Reading from computer screens vs. reading from paper: Effects on children's information retention and comprehension
Matthew Alexander Kerr, Acadia University , Canada
Acadia University . Awarded
This study examined whether differences exist between how children read on paper and how they read on computer. Both medium of text presentation and reading instructions were examined. Participants were 60; grade five students, who each read two expository texts, one in each medium. Thirty-Four children were asked to read the text to understand it, while the other 24 were given search questions to guide their reading. Following reading each text, participants were asked to recall as much as they could from what they have read. They were then given questions to cue their recall and to measure their comprehension of the passages. When reading on computer, children took longer to read, and recalled more of the text material. Reading instructions did not influence performance. When efficiency variables were examined, which take time into account when examining dependent variables, the benefit of computers to recall disappeared. Children were, however, more efficient at comprehension when reading from paper. The results suggest that the disruption caused to reading by the computer presentation system may serve to not only slow young readers, but also hinder their comprehension efficiency.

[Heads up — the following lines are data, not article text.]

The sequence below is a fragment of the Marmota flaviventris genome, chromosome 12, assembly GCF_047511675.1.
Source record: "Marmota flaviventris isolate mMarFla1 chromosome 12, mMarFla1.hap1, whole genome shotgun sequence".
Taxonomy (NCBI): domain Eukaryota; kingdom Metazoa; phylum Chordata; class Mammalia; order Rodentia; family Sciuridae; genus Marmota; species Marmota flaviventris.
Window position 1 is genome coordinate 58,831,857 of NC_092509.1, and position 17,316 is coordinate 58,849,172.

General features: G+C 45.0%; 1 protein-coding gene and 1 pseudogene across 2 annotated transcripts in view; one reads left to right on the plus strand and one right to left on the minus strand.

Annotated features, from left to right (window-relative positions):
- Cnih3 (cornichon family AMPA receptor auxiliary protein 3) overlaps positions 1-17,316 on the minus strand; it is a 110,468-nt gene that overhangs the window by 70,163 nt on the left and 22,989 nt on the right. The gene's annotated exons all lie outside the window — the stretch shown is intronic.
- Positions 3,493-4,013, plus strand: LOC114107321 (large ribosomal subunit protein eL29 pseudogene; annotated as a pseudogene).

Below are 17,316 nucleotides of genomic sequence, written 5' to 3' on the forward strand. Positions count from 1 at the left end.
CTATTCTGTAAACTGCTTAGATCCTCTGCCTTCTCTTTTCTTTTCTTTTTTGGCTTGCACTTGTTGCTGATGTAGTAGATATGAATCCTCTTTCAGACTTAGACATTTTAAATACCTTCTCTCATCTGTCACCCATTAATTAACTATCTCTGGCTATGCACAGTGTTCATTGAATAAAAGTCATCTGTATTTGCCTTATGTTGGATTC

Kerr, M.A. Reading from computer screens vs. reading from paper: Effects on children's information retention and comprehension. Master's thesis, Acadia University.
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